Another interesting campus is Centennial College at Pape and Mortimer in Toronto that used to be the old teacher’s college. That school also used to be the location where the world famous “Degrassi Junior High” series was filmed. If you look at the show, as well as look at aspects of the school – you can easily identify some of the classrooms and location scenes from the show.

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Education Blogs and Discussion Forums


Education Blogs and Discussion Forums are Everywhere – Photo Courtesy of Google Images

Wednesday, August 5, 2009

Education blogs are showing up everywhere and one has to be careful where they are getting their information from.

There are some education blogs that are not extremely informative and include information from people who do not have any knowledge on the topic. Make sure that if you are consulting with an education blog, it comes from a reliable source.

Many times the best way to do this is to go with suggestions from people that you know. Along with education blogs, there are those education discussion forums that are reputable and those that are not. The Chronicle of Higher Education is one discussion forum that carries a lot of weight in the education sphere and is extremely informative.

What are some of the advantages of being part of an education blog or discussion forum? It gives you the opportunity to dialogue with people who are like-minded. You can meet many people and if you are in a situation of looking for work in academia, this could be a wonderful avenue to increase your social networks.

Another advantage to being part of education blogs and discussion forums is that you receive the opportunity to find out what are some of the “hot” topics people in the field are discussing. This will also help you during interviews if you are in the midst of the academic job hunt.

Even for people who already have work in academia, education blogs and discussion forums can be useful. They can help to keep you up to date on some of the things that are being discussed in the field. This could even help to provide lecture material or to promote discussions in your classroom or in your board meetings.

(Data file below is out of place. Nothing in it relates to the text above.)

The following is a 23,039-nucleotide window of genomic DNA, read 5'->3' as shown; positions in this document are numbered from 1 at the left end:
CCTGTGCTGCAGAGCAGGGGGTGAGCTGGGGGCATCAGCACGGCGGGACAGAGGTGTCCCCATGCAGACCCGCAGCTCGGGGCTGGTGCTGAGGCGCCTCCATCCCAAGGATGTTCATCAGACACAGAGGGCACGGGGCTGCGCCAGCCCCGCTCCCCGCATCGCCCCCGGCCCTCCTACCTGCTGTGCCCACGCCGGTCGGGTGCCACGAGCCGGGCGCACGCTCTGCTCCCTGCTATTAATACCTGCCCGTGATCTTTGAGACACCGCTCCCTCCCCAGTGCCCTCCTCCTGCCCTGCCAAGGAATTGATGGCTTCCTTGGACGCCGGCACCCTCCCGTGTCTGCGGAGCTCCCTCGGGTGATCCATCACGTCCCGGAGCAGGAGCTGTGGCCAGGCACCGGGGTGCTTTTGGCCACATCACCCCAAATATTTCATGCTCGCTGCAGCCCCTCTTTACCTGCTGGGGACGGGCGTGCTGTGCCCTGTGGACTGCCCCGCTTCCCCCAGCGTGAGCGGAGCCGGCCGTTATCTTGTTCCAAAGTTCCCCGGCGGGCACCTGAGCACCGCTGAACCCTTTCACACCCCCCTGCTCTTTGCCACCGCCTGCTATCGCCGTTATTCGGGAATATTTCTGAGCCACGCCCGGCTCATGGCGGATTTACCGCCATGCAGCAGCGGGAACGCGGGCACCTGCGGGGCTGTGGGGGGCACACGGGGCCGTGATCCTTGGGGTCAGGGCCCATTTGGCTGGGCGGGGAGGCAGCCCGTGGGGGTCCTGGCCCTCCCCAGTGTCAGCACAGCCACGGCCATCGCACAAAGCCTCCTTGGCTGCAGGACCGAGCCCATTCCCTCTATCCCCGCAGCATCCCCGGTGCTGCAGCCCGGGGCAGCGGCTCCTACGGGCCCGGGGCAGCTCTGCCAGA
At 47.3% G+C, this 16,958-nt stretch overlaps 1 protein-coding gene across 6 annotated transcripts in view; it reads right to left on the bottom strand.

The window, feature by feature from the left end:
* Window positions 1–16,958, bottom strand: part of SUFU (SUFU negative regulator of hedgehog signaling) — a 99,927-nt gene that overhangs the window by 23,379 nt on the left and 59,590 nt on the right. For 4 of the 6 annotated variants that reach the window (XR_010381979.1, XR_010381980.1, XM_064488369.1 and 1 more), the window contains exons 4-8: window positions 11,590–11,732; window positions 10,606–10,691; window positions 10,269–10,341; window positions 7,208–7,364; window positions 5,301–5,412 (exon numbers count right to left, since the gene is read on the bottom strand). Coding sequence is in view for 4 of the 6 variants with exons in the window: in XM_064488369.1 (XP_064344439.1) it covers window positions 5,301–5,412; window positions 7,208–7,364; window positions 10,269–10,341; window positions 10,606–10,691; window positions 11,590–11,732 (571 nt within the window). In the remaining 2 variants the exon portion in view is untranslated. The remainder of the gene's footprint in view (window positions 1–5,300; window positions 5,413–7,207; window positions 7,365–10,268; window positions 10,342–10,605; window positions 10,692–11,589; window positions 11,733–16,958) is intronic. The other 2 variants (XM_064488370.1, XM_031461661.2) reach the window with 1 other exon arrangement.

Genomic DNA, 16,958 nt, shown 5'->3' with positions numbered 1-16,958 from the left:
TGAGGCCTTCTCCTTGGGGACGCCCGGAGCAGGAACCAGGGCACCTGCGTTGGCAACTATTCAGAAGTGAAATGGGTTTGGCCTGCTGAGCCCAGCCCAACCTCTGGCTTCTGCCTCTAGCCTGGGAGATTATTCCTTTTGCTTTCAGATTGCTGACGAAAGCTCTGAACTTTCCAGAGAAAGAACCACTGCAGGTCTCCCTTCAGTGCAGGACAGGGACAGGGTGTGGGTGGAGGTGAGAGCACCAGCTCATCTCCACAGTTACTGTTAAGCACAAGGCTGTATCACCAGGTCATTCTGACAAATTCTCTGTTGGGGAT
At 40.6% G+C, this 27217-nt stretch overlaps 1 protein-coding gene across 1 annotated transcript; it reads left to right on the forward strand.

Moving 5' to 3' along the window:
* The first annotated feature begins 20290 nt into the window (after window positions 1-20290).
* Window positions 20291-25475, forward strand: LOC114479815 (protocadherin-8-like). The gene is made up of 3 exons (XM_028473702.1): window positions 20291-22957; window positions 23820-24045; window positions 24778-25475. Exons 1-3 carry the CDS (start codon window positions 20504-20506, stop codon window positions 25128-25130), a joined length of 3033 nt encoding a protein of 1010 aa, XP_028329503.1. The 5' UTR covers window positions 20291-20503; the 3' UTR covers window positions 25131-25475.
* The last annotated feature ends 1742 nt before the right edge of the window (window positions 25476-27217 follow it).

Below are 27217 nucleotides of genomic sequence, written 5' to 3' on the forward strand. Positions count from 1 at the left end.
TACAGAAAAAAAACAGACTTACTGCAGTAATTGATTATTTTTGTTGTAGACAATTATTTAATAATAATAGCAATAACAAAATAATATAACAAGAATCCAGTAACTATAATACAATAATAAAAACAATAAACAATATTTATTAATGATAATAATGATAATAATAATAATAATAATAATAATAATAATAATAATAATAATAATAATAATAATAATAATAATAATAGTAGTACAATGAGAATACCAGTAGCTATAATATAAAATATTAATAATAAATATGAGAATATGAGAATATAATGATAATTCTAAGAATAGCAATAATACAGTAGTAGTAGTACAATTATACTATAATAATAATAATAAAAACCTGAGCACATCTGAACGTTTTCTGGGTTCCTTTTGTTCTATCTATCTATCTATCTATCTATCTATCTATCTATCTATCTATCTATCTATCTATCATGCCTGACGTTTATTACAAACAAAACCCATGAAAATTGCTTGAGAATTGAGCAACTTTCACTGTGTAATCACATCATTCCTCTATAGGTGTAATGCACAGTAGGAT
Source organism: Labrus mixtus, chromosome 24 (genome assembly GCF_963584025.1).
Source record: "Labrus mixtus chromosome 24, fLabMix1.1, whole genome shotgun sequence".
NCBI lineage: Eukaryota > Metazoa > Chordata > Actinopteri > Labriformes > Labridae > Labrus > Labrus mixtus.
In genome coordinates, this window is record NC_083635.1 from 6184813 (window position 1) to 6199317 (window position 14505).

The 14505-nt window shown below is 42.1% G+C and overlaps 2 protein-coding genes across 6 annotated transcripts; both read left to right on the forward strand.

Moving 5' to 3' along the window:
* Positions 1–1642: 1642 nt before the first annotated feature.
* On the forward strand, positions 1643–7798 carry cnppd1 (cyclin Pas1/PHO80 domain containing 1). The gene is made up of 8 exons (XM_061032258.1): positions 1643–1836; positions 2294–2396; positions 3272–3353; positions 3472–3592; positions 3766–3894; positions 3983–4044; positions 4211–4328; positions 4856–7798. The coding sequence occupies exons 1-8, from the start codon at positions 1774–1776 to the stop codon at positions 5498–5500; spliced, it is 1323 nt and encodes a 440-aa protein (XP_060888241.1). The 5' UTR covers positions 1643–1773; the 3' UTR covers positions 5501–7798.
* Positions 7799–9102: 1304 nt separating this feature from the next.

For whatever reason, you are using education blogs or discussion forums, if you choose them wisely, you cannot go wrong.

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Technology in the Classroom


Technology is in the Classroom – Photo Courtesy of Google Images

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Tuesday, August 18, 2009

There is no way to escape it. Technology is making a big splash in education. It will be coming to a classroom near you if it is not there already.

Many classrooms are going digital by replacing old chalkboards with electronic podiums that teachers and professors can use, as well as the students when they are doing presentations.

At the click of some buttons, electronic screens can be lowered, projectors can be turned on and PowerPoint presentations of lesson plans can be displayed to the whole class. Many of these electronic podiums also have the capacity to show VCR tapes, DVDs, play audio from the Internet, hook up a laptop and hook up a video camera. Gone are the days of the slide projectors and green, black or white chalkboards that are still in some classrooms.

This technology is making it possible for all kinds of wonderful things to happen in the classroom. Many schools also have a system called Blackboard where it is possible to post previous lesson notes to students, register the grades, create discussion forums, perform podcasts and audio assignments. Things are a lot different for students nowadays than they were when many of us who may teach was at school. Things are a lot different than they were for many of us who are paying for our children to go to school.